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Facebook on Wednesday said it is working with Microsoft, McAfee, Trend Micro, Sophos, and Symantec to help improve security for its users.
The social networking giant, which plans to go public next month, has become a target for spammers and scammers due to its size. A similar trend happened to Microsoft's Windows in the 90s and has started to happen to Apple's OS X. Any massively popular platform attracts attackers.
To protect its 845 million users, Facebook is integrating malicious URL data provided by its security partners into its URL blacklist system.
[ Is HTC's rumored Facebook phone folly? Read more at Facebook Phone: 4 Reasons Why It's Crazy. ]
"So whenever you click a link on our site, you benefit not just from Facebook's existing protections, but the ongoing vigilance of the world’s leading corporations involved in computer security," the company explains on its security blog.
Keeping its users secure also happens to serve Facebook's best interests, as the site's reason for being involves sharing as a vehicle for advertising. Sharing becomes a lot less appealing when there's a risk of contagion.
Facebook's security partnership isn't just a one-way arrangement. In exchange for access to its partners' valuable security data, Facebook is offering its partners greater visibility through the Facebook AV Marketplace. As its name suggests, AV Marketplace is an online store for downloadable security software from Microsoft, McAfee, Trend Micro, Sophos, and Symantec. And it's not just for Windows users; AV Marketplace also offers security applications for Mac users.
Many Mac users remain skeptical about the need for malware protection, despite the recent Flashback trojan outbreak. Sophos' statistics indicate that one in 36 Macs is infected with OS X malware. The company's data also shows that one in five Macs harbors Windows malware, which could pose a threat to connected Windows machines.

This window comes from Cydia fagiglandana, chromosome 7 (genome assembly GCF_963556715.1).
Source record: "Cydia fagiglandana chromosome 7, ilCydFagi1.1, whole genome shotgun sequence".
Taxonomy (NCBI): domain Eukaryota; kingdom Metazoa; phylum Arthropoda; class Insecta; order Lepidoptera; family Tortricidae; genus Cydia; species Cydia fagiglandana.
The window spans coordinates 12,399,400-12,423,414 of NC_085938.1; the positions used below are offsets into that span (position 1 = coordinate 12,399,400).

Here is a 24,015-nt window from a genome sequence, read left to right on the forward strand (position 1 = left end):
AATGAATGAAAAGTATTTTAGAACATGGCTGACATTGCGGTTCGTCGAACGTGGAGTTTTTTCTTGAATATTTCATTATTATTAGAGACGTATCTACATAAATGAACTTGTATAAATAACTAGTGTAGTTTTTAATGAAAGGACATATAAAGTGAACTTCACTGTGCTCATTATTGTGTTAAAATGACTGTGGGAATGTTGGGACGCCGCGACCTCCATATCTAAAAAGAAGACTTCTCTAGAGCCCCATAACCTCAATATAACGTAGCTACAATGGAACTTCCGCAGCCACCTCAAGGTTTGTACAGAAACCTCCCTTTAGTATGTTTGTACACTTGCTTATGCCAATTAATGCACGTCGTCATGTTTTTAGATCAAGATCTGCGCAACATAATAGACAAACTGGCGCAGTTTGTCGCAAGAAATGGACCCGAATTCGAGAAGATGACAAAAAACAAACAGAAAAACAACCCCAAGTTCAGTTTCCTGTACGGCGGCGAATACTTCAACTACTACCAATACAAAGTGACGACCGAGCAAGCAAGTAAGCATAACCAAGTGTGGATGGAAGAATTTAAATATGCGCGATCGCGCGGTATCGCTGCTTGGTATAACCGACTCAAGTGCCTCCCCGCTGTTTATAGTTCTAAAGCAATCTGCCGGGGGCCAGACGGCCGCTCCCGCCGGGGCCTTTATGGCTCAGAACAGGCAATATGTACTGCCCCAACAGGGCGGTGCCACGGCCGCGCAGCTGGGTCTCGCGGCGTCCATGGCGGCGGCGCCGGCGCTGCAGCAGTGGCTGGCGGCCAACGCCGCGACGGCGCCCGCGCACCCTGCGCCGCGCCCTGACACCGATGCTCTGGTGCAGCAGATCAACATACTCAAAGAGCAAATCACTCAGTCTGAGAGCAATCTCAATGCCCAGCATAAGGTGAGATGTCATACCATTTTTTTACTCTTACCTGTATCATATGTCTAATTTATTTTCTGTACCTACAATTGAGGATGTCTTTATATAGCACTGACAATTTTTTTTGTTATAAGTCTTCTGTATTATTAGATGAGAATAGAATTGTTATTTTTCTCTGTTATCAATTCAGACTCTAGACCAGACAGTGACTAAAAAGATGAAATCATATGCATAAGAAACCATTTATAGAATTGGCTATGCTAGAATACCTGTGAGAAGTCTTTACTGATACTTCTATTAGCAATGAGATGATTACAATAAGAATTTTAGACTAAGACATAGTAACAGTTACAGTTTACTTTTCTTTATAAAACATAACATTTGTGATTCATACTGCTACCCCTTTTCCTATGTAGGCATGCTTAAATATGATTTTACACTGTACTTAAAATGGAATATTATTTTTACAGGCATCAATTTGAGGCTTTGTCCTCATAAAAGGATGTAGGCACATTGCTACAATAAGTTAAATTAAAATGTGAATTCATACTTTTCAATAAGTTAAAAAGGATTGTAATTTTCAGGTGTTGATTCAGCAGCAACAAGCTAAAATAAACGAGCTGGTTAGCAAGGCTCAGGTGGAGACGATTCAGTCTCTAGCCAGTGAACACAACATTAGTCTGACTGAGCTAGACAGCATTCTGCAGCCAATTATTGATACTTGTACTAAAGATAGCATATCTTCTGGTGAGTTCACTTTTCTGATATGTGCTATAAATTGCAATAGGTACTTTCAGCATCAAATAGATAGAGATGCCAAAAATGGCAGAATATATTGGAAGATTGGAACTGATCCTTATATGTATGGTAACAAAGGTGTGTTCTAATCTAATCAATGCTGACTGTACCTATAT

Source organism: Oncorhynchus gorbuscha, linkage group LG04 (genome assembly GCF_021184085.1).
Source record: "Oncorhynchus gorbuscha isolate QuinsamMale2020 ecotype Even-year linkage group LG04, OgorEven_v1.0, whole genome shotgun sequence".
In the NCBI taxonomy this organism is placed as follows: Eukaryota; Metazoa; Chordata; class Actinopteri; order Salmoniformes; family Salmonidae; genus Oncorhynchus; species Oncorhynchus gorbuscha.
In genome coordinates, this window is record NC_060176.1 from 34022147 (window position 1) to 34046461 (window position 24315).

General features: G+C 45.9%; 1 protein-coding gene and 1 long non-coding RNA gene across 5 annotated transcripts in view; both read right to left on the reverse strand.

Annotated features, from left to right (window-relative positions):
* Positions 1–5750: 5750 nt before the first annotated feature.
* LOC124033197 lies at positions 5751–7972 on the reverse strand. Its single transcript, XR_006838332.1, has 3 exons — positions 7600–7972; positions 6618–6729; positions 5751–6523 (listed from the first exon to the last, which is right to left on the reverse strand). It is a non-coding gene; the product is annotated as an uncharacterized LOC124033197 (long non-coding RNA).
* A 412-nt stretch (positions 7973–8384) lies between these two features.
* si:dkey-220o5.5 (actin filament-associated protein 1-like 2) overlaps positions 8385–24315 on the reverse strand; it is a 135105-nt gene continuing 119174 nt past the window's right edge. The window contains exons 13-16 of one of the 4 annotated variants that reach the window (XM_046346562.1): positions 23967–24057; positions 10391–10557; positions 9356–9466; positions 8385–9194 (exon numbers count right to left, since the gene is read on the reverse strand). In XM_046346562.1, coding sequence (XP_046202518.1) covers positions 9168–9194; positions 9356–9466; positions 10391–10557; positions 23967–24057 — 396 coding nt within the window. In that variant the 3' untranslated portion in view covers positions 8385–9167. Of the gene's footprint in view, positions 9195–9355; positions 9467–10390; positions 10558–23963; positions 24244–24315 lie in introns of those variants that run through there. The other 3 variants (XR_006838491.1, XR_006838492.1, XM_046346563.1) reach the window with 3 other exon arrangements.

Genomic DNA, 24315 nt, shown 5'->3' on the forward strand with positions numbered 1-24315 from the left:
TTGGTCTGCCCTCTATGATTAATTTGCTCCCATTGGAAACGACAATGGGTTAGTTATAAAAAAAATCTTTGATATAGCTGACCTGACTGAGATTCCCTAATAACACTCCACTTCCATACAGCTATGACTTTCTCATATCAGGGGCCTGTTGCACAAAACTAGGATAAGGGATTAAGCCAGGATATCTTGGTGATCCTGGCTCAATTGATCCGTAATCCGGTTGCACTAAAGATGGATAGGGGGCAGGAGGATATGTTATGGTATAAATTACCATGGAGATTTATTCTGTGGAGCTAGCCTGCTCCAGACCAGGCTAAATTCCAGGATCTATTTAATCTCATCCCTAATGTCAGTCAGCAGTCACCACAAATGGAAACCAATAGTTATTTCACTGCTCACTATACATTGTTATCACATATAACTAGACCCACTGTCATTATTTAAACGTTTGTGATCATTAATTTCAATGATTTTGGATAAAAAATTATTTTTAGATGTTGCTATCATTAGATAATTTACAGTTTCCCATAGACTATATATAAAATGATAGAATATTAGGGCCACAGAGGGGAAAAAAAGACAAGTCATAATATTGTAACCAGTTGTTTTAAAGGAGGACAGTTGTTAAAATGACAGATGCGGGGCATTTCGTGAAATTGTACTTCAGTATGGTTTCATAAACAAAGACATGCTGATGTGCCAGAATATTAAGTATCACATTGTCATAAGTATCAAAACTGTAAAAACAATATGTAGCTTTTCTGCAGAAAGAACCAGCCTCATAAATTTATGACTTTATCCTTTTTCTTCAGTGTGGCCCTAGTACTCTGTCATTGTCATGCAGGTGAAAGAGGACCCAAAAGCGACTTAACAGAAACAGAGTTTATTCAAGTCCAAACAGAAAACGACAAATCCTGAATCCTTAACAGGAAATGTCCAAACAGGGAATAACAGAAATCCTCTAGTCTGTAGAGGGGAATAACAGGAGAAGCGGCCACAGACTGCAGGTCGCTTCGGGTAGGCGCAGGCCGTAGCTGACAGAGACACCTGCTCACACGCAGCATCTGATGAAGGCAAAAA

Sophos blogger Carole Theriault celebrates the Facebook partnership while also pointing out that users need to take an active interest in their security. In a blog post, she likened security software to automotive safety features like brakes and seatbelts, noting that if people fail to use them, they're worthless.
"To better safeguard your account, make sure you choose a strong unique password for your Facebook account, and don't tell it to anyone," she wrote. "Look over your privacy settings regularly and carefully choose your configuration. Take care when downloading applications. Only befriend people you know. Report suspicious activity to Facebook."
Sophos's presence among the other security companies is noteworthy because the company has been more than a little bit critical of Facebook security in the past. In a blog post comment, Graham Cluley, senior technology consultant at Sophos, insisted that the beatings will continue.
"We don't have any plans to stop reporting about Facebook security and privacy issues," he wrote.
Perhaps it's too much to hope that Facebook's partnership with five security vendors might mean fewer noteworthy security incidents.
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